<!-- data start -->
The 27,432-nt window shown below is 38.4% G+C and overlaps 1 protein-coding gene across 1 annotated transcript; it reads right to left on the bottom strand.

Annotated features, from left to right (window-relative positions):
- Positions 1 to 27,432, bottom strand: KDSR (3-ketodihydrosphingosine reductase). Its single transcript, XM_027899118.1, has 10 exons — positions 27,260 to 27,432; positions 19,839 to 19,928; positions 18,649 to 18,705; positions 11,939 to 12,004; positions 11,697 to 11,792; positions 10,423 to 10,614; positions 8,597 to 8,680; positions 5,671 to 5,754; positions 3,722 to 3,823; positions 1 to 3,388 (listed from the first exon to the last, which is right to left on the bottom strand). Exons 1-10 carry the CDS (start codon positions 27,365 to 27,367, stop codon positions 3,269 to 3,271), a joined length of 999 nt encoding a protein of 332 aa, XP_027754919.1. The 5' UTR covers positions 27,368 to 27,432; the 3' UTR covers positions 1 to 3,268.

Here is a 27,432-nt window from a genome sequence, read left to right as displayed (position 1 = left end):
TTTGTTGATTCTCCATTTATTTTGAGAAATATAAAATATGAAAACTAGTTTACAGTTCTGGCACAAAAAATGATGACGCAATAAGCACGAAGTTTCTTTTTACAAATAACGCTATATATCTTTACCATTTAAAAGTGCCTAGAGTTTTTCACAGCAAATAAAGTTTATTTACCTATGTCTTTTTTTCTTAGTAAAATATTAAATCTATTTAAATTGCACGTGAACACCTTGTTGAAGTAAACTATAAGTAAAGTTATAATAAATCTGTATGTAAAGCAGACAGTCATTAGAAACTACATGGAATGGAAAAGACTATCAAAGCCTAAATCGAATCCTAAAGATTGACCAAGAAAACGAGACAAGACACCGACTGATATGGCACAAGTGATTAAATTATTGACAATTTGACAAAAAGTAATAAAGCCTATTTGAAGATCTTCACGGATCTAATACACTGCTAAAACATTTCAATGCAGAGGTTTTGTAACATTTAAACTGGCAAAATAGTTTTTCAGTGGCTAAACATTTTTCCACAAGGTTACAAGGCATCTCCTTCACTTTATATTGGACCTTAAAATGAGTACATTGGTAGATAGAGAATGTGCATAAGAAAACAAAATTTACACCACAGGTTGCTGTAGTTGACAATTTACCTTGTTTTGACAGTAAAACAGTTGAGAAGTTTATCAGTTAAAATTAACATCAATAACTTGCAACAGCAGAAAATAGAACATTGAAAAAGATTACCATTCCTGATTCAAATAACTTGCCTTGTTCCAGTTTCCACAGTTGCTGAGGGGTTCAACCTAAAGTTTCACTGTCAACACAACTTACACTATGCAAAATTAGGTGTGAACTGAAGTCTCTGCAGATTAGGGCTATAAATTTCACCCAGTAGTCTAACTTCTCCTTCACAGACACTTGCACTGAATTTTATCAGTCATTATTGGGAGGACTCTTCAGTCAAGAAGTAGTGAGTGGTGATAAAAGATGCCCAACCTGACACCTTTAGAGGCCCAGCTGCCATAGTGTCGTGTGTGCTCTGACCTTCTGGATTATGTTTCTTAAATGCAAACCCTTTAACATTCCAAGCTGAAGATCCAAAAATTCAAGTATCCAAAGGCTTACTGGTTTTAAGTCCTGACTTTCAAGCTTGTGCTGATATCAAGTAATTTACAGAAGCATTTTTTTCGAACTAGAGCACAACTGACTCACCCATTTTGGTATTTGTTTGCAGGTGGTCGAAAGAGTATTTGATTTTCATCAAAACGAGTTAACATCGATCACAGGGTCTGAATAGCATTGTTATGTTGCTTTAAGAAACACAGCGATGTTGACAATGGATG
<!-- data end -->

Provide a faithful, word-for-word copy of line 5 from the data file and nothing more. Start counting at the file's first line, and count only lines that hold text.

TTTGTTGATTCTCCATTTATTTTGAGAAATATAAAATATGAAAACTAGTTTACAGTTCTGGCACAAAAAATGATGACGCAATAAGCACGAAGTTTCTTTTTACAAATAACGCTATATATCTTTACCATTTAAAAGTGCCTAGAGTTTTTCACAGCAAATAAAGTTTATTTACCTATGTCTTTTTTTCTTAGTAAAATATTAAATCTATTTAAATTGCACGTGAACACCTTGTTGAAGTAAACTATAAGTAAAGTTATAATAAATCTGTATGTAAAGCAGACAGTCATTAGAAACTACATGGAATGGAAAAGACTATCAAAGCCTAAATCGAATCCTAAAGATTGACCAAGAAAACGAGACAAGACACCGACTGATATGGCACAAGTGATTAAATTATTGACAATTTGACAAAAAGTAATAAAGCCTATTTGAAGATCTTCACGGATCTAATACACTGCTAAAACATTTCAATGCAGAGGTTTTGTAACATTTAAACTGGCAAAATAGTTTTTCAGTGGCTAAACATTTTTCCACAAGGTTACAAGGCATCTCCTTCACTTTATATTGGACCTTAAAATGAGTACATTGGTAGATAGAGAATGTGCATAAGAAAACAAAATTTACACCACAGGTTGCTGTAGTTGACAATTTACCTTGTTTTGACAGTAAAACAGTTGAGAAGTTTATCAGTTAAAATTAACATCAATAACTTGCAACAGCAGAAAATAGAACATTGAAAAAGATTACCATTCCTGATTCAAATAACTTGCCTTGTTCCAGTTTCCACAGTTGCTGAGGGGTTCAACCTAAAGTTTCACTGTCAACACAACTTACACTATGCAAAATTAGGTGTGAACTGAAGTCTCTGCAGATTAGGGCTATAAATTTCACCCAGTAGTCTAACTTCTCCTTCACAGACACTTGCACTGAATTTTATCAGTCATTATTGGGAGGACTCTTCAGTCAAGAAGTAGTGAGTGGTGATAAAAGATGCCCAACCTGACACCTTTAGAGGCCCAGCTGCCATAGTGTCGTGTGTGCTCTGACCTTCTGGATTATGTTTCTTAAATGCAAACCCTTTAACATTCCAAGCTGAAGATCCAAAAATTCAAGTATCCAAAGGCTTACTGGTTTTAAGTCCTGACTTTCAAGCTTGTGCTGATATCAAGTAATTTACAGAAGCATTTTTTTCGAACTAGAGCACAACTGACTCACCCATTTTGGTATTTGTTTGCAGGTGGTCGAAAGAGTATTTGATTTTCATCAAAACGAGTTAACATCGATCACAGGGTCTGAATAGCATTGTTATGTTGCTTTAAGAAACACAGCGATGTTGACAATGGATG